Date of Conferral



Doctor of Business Administration (D.B.A.)


Business Administration


Lionel S. de Souza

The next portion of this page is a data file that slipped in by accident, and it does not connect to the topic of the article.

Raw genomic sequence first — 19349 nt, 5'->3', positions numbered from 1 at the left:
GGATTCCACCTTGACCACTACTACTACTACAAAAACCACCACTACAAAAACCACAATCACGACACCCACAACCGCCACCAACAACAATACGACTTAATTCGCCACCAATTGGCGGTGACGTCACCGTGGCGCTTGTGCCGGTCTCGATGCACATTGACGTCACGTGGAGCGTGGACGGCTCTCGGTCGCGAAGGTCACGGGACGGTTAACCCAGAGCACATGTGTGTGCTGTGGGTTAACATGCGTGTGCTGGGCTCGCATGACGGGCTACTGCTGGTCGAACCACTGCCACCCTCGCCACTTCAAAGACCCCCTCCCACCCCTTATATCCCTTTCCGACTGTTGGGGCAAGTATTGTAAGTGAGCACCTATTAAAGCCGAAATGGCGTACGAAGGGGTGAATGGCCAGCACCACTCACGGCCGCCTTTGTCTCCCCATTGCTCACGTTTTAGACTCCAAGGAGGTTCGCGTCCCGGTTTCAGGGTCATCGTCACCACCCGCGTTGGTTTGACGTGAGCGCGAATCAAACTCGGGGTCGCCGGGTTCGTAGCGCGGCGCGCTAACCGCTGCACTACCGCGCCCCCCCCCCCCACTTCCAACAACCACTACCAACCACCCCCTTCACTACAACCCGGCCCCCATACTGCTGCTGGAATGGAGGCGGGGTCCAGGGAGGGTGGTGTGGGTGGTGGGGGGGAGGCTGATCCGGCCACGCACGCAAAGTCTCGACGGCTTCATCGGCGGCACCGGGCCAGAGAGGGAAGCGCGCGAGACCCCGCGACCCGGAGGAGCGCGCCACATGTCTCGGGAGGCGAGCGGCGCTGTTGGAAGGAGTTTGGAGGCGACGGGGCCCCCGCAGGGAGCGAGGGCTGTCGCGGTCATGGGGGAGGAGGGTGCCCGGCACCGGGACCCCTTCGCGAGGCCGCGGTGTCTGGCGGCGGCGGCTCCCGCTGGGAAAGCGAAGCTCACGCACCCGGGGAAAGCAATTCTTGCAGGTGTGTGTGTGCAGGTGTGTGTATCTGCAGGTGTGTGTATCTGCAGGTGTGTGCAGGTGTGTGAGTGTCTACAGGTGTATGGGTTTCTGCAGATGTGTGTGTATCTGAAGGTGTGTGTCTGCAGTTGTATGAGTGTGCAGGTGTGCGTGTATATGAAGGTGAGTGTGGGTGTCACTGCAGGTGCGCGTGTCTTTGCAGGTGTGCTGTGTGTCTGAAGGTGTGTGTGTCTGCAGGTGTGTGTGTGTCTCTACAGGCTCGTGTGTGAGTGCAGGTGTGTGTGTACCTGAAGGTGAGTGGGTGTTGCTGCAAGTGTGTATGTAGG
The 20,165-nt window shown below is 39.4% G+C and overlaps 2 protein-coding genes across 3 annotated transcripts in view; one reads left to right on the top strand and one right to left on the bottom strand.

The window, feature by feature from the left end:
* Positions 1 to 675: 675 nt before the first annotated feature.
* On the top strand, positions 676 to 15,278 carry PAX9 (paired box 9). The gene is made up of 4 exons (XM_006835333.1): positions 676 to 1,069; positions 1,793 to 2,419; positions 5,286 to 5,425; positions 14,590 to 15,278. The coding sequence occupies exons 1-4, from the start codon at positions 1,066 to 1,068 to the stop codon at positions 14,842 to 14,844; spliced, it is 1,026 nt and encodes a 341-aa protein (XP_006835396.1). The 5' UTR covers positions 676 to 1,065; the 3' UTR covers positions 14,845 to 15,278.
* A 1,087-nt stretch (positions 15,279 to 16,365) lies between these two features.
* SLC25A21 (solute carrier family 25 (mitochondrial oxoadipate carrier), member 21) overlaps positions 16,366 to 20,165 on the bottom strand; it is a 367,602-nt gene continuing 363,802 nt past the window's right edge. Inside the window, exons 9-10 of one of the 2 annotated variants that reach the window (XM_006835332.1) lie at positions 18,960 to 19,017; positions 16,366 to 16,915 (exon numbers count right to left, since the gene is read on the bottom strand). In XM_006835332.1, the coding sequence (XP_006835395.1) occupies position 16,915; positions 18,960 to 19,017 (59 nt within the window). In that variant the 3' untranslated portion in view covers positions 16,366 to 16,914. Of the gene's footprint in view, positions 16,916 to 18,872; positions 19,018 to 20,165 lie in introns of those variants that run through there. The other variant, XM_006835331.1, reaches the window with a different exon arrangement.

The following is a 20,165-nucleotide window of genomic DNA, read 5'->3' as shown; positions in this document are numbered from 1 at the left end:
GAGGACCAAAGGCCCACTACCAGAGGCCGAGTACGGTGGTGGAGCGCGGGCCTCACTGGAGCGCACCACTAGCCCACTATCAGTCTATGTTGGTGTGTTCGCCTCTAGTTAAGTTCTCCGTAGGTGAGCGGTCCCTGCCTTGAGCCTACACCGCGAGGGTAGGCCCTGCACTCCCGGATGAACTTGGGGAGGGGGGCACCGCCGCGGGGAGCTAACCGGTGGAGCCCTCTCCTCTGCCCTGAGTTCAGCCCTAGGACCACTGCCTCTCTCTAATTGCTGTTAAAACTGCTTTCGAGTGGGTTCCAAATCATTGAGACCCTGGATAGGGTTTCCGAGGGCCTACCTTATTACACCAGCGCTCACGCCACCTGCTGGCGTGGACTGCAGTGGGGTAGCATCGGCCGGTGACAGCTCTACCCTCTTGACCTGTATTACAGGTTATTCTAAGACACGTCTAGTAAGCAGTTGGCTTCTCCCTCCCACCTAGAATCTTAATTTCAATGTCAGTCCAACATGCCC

In the United States, although foreign-born individuals are more than twice as likely to start new ventures, immigrant-owned businesses often fail within the first 5 years. The purpose of this single case study was to explore the strategies that U.S.-based Togolese small business owners who were engaged in entrepreneurial activities in Togo. The Schumpeterian entrepreneurship theory underpinned the study and served as a theoretical reference. Interview data were collected from 20 successful Togolese small business owners who resided in the Washington D.C. metropolitan area, who were engaged in entrepreneurial activities in Togo, and who had been in business for more than 5 years. Data analysis involved using coding techniques and word clustering, with the invocation of qualitative data analytical software. The use of methodological triangulation enabled deeper analysis and added to the rigor of the study. The 4 key themes emerging from the coding and thematic analysis of interviews included (a) entrepreneurial motivation and attributes, (b) overcoming financial hardship, (c) leveraging information technologies, and (d) addressing challenges in the dual business environment. The findings of the study may advance contribution to positive social change as immigrant business owners may use the knowledge to improve business success, which could lead to the creation of jobs and improvement in the standard of living of U.S.-based Togolese entrepreneurs. The discoveries from the research may also contribute to positive social change for local communities in Togo, as the diaspora flow of investments and remittances from the United States may increase.